Your assignment is to extend the GenList class using the caching strategy described above. Your extension should include the following:

  1. An overloaded [] operator that takes an integer parameter. This operator should return a reference to ListCell.

  2. A member function insert(). This function should allow the client to insert a new ListCell before the ith item. The insert() function should make a copy of the data being inserted.

  3. A member function extract(). This function should remove the ith item from the linked list and return a pointer to this item.

  4. A member function find(). This function should return the index of the first item on the linked list that matches the given ListCell item.

Each of the 4 functions above must implement the caching strategy. Your derived linked list class must remain generic. I.e., it should still be possible to insert integers and strings into the same linked list. For testing purposes, you must create a publicly derived class from ListCell called StudentRecord that holds the following data:

  1. The student's name in a variable length string. (Do not use fixed length character arrays.)

  2. The student's ID number.

  3. The student's major.

  4. The student's GPA.

For the StudentRecord class, you must implement all the virtual functions in the ListCell class. This is in addition to the constructors and destructors.


Implementation Issues:

  1. The first item in the linked list should have index 0.

  2. If the client uses an invalid index for the linked list, your member functions should simply print out an error message and quit. This is analogous to a segmentation fault in normal arrays.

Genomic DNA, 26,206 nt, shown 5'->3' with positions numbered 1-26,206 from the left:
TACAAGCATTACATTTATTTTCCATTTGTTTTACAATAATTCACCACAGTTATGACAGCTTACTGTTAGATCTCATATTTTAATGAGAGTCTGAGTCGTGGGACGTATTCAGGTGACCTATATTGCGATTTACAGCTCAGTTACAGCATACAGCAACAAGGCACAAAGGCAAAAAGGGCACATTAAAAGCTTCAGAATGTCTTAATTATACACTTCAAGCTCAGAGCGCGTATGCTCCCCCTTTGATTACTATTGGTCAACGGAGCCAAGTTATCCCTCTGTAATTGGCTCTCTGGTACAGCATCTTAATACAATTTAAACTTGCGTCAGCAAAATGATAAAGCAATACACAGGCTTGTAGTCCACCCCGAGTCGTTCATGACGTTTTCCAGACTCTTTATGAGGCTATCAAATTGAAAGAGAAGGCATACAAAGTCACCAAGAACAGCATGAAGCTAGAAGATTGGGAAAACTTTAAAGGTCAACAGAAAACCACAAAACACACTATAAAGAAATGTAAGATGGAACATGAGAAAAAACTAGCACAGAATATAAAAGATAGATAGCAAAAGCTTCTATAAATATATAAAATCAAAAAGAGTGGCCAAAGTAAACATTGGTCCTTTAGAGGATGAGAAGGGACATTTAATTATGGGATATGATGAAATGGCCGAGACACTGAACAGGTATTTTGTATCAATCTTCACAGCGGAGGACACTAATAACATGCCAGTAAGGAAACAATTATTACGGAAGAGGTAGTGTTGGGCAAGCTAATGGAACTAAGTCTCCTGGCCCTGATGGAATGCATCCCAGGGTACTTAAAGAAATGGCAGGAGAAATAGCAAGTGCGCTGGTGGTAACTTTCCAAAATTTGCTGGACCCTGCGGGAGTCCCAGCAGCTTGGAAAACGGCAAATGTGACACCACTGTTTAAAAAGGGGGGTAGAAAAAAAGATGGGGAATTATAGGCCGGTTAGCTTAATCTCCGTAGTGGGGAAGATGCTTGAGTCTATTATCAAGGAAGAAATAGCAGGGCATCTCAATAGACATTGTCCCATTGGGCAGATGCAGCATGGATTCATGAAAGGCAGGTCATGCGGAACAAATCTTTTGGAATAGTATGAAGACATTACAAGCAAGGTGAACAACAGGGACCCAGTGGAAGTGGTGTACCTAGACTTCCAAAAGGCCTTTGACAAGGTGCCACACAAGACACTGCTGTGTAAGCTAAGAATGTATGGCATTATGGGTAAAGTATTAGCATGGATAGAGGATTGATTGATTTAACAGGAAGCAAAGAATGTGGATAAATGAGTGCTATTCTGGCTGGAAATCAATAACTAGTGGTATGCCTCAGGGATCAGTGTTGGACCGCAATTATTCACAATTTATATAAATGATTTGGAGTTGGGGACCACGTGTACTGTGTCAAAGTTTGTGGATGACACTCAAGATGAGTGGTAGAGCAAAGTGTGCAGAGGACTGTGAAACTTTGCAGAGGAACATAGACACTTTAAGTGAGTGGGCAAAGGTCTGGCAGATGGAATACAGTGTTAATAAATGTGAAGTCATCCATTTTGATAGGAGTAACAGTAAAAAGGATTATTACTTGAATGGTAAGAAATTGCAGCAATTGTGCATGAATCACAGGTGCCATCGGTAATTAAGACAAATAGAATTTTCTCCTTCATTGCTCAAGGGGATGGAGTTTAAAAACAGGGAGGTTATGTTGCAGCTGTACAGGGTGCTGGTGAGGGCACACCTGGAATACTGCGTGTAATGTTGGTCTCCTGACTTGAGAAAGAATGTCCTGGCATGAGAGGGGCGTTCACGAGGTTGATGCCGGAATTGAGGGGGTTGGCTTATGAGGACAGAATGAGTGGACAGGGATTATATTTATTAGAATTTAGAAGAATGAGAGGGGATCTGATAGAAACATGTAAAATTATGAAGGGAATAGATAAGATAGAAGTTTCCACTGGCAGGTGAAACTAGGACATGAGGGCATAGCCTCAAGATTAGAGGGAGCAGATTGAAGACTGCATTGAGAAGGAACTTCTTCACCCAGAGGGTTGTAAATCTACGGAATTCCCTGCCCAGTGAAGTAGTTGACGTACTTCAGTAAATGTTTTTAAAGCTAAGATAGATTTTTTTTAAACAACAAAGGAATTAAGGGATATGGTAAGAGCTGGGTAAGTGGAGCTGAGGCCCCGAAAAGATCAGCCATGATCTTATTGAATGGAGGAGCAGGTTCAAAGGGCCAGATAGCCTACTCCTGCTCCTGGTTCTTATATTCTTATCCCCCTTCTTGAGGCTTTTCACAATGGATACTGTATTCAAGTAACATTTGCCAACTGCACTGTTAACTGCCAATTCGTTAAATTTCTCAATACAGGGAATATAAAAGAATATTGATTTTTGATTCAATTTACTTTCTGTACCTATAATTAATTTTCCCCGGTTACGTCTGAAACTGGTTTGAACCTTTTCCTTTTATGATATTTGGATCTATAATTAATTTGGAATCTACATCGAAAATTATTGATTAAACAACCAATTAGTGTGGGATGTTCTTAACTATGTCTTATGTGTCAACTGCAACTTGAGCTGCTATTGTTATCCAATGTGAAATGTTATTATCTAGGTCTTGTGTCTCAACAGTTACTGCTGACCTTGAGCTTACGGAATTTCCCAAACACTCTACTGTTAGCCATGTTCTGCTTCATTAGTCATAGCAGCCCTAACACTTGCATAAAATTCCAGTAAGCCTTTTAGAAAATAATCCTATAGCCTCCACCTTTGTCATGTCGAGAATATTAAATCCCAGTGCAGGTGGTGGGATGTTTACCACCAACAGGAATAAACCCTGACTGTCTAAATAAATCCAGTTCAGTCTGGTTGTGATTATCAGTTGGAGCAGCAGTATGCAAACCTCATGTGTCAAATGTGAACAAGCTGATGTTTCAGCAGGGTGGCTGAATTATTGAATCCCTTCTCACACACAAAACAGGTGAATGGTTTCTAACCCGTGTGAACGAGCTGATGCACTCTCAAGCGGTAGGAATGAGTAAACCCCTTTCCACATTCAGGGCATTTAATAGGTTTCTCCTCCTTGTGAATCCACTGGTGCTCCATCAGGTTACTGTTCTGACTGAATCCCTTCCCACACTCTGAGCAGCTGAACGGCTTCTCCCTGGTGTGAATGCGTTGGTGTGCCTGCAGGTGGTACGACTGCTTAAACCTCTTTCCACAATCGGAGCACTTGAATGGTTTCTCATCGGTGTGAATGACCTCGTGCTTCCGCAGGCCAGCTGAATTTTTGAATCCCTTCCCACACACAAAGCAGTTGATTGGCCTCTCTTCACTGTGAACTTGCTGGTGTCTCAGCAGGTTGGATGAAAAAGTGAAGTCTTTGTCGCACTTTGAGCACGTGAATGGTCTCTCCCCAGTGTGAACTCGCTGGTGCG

3. The insert() function should allow the client to insert a new item using an index equal to the number items in the list. The new item would become the last item in the linked list.

  4. The virtual comparison function for your StudentRecord class should compare the names of two StudentRecords. Thus, the find() function becomes find by name.

  5. Your classes should be derived from the GenList and ListCell classes presented in class. The source code for the implementation of these classes are available in the directory: /afs/

    These are provided to you so you can work on this project on your own computers. You should not make any changes to either the declaration or the implementation of these classes. All new features should be put into the derived classes. If you think there is an error in the implementation of the base classes, contact the instructor.


What to turn in:

Turn in all the files that are needed to compile your program, except for genlist.h and genlist.C. Your programs should work without any modifications to these files. In addition, you should turn in a main program that sufficiently demonstrates the caching features and the genericness of your programs. Include a typescript file and a README file for the graders.


Extra Credit:

The Perl programming language is used extensively for scripting web sites. One of the very convenient features of Perl is called associative arrays. An associative array essentially allows you to index an "array" using a string instead of an integer index. In our project, you would be able to obtain the StudentRecord for a student named "John Smith" using the syntax:

L["John Smith"]

where L is a linked list. If the linked list does not contain a StudentRecord of a student named "John Smith", then a new item is added to the linked list with that name. How should caching be handled with this feature? Using the same string index twice should not result in a search through the linked list twice.

For an extra 10%, implement associative arrays for your list class including an efficient caching scheme. The asociative array feature does not have to work with derivations of ListCell other than StudentRecord. As usual, extra credit is all or nothing --- you either get 10% or 0% extra credit.

Last Modified: 24 Nov 1998 13:25:29 EST by Richard Chang